THE GENIUS of the current process is that it is evolutionary. Long-held views are being gradually reshaped. Differences are being narrowed, albeit at times at an imperceptibly slow pace. The slow pace, however, is important because it allows national leaders to prepare public opinion for change. Furthermore, despite the slow pace, significant changes have occurred throughout the year. With regard to the future of the occupied territories, the Israelis are now not only discussing functional authorities of the interim government, but are also discussing its territorial component.
The negotiators are no longer reciting set positions and shutting out their interlocutor's views. They are now talking to each other. In a major breakthrough, the Syrians and Israelis are now discussing issues of trading land for peace. Yet major obstacles remain. The Syrians are interested in discussing full Israeli withdrawal, while Israelis prefer to concentrate on the nature of peace and the normalization of relations.
Because the negotiations are occurring in separate sessions, impediments to progress in one area do not block progress in others. Conversely, progress in one area actually spurs action on the others. In the bilateral negotiations, each of the Arab parties is concerned that one of the others will negotiate a separate peace with Israel. Because of the independence of each of the Arab negotiators, the party least willing to compromise cannot set the pace of negotiations. Consensus among the Arabs is not a prerequisite for discussions.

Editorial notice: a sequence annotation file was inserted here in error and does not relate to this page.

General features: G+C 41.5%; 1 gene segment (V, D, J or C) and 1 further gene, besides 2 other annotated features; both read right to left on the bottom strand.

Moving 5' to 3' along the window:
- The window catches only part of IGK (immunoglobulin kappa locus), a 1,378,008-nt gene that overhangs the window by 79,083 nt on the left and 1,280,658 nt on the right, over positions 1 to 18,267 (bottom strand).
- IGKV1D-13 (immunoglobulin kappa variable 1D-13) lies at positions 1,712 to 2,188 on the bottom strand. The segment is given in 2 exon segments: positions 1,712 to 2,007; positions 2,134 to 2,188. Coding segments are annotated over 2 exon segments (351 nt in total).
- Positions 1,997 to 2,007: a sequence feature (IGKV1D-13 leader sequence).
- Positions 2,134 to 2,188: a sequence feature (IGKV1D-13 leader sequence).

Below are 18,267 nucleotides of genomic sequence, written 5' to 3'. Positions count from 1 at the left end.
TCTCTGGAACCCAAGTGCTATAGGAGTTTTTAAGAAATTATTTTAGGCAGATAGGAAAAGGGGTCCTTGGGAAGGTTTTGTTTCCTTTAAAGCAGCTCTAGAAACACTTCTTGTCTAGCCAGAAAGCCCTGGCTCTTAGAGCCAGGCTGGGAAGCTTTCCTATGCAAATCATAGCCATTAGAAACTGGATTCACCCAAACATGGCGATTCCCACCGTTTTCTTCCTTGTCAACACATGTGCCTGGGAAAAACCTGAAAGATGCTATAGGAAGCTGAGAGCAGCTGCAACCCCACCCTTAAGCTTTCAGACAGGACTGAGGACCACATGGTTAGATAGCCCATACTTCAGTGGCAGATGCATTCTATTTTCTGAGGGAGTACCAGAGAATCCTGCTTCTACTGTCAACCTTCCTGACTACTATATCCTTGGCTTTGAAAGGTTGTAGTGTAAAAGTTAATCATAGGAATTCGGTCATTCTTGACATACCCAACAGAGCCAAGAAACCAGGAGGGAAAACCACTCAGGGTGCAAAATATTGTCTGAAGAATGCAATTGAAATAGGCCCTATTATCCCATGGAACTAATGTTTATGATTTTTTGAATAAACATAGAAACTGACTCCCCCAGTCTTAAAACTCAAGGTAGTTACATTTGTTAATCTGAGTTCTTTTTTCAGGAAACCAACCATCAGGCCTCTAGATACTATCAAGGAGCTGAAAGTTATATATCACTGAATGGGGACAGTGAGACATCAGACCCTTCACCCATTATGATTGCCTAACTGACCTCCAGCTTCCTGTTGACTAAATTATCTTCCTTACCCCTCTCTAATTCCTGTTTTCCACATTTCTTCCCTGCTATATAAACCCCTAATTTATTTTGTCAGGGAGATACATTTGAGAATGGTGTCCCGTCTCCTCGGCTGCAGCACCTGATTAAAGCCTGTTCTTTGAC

While serious issues have yet to be addressed, progress can be seen in several areas. The Israelis have clearly modified their position concerning the Palestinians. While technically the Palestinians are part of a joint delegation with the Jordanians, in fact the Israelis meet them separately. Each session has a separate agenda. The Israelis have also relaxed their position on which Palestinians can participate. The issue of PNC membership has been diluted by accepting an American formulation that membership in the PNC occurs only while an individual attends a PNC meeting. Diaspora Palestinians have been allowed to attend the multilateral economic and refugee sessions although the Israelis had boycotted the spring meetings over this issue. In December 1992 the Israeli Knesset took the first step toward passing a bill that would lift the ban on meetings between PLO officials and Israeli citizens-one more indication that Israeli attitudes toward the Palestinians are changing.